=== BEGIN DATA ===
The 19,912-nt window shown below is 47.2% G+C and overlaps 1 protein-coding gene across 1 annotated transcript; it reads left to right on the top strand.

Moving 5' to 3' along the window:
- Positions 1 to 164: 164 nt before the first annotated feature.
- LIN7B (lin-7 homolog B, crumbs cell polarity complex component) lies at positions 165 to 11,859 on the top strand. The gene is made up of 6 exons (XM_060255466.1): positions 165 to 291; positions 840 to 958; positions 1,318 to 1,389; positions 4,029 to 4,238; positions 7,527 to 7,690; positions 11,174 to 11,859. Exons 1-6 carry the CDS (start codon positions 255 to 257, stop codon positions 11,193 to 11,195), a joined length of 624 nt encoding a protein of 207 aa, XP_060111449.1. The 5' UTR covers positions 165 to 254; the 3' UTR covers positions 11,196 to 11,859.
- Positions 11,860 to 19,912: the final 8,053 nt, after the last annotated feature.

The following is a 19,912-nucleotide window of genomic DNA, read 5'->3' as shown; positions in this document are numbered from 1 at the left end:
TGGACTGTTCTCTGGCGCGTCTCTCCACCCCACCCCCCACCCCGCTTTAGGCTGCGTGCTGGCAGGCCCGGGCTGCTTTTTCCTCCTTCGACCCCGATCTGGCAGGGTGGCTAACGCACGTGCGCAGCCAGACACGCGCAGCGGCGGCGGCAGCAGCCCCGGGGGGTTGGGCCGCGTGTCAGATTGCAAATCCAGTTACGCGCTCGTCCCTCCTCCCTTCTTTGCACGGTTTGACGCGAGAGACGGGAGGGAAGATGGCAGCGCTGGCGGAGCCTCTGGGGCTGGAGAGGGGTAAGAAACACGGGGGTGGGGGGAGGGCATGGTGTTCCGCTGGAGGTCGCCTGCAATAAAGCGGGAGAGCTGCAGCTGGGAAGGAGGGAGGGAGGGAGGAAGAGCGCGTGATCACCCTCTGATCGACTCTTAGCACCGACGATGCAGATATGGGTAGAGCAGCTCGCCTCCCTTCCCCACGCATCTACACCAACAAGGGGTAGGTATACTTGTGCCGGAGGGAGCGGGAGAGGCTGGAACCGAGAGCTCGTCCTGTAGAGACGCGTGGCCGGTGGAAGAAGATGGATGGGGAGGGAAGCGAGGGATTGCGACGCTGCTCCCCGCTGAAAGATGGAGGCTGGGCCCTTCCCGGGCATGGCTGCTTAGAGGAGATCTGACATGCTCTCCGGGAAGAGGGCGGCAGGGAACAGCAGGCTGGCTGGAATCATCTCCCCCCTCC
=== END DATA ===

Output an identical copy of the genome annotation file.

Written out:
The 19,912-nt window shown below is 47.2% G+C and overlaps 1 protein-coding gene across 1 annotated transcript; it reads left to right on the top strand.

Moving 5' to 3' along the window:
- Positions 1 to 164: 164 nt before the first annotated feature.
- LIN7B (lin-7 homolog B, crumbs cell polarity complex component) lies at positions 165 to 11,859 on the top strand. The gene is made up of 6 exons (XM_060255466.1): positions 165 to 291; positions 840 to 958; positions 1,318 to 1,389; positions 4,029 to 4,238; positions 7,527 to 7,690; positions 11,174 to 11,859. Exons 1-6 carry the CDS (start codon positions 255 to 257, stop codon positions 11,193 to 11,195), a joined length of 624 nt encoding a protein of 207 aa, XP_060111449.1. The 5' UTR covers positions 165 to 254; the 3' UTR covers positions 11,196 to 11,859.
- Positions 11,860 to 19,912: the final 8,053 nt, after the last annotated feature.

The following is a 19,912-nucleotide window of genomic DNA, read 5'->3' as shown; positions in this document are numbered from 1 at the left end:
TGGACTGTTCTCTGGCGCGTCTCTCCACCCCACCCCCCACCCCGCTTTAGGCTGCGTGCTGGCAGGCCCGGGCTGCTTTTTCCTCCTTCGACCCCGATCTGGCAGGGTGGCTAACGCACGTGCGCAGCCAGACACGCGCAGCGGCGGCGGCAGCAGCCCCGGGGGGTTGGGCCGCGTGTCAGATTGCAAATCCAGTTACGCGCTCGTCCCTCCTCCCTTCTTTGCACGGTTTGACGCGAGAGACGGGAGGGAAGATGGCAGCGCTGGCGGAGCCTCTGGGGCTGGAGAGGGGTAAGAAACACGGGGGTGGGGGGAGGGCATGGTGTTCCGCTGGAGGTCGCCTGCAATAAAGCGGGAGAGCTGCAGCTGGGAAGGAGGGAGGGAGGGAGGAAGAGCGCGTGATCACCCTCTGATCGACTCTTAGCACCGACGATGCAGATATGGGTAGAGCAGCTCGCCTCCCTTCCCCACGCATCTACACCAACAAGGGGTAGGTATACTTGTGCCGGAGGGAGCGGGAGAGGCTGGAACCGAGAGCTCGTCCTGTAGAGACGCGTGGCCGGTGGAAGAAGATGGATGGGGAGGGAAGCGAGGGATTGCGACGCTGCTCCCCGCTGAAAGATGGAGGCTGGGCCCTTCCCGGGCATGGCTGCTTAGAGGAGATCTGACATGCTCTCCGGGAAGAGGGCGGCAGGGAACAGCAGGCTGGCTGGAATCATCTCCCCCCTCC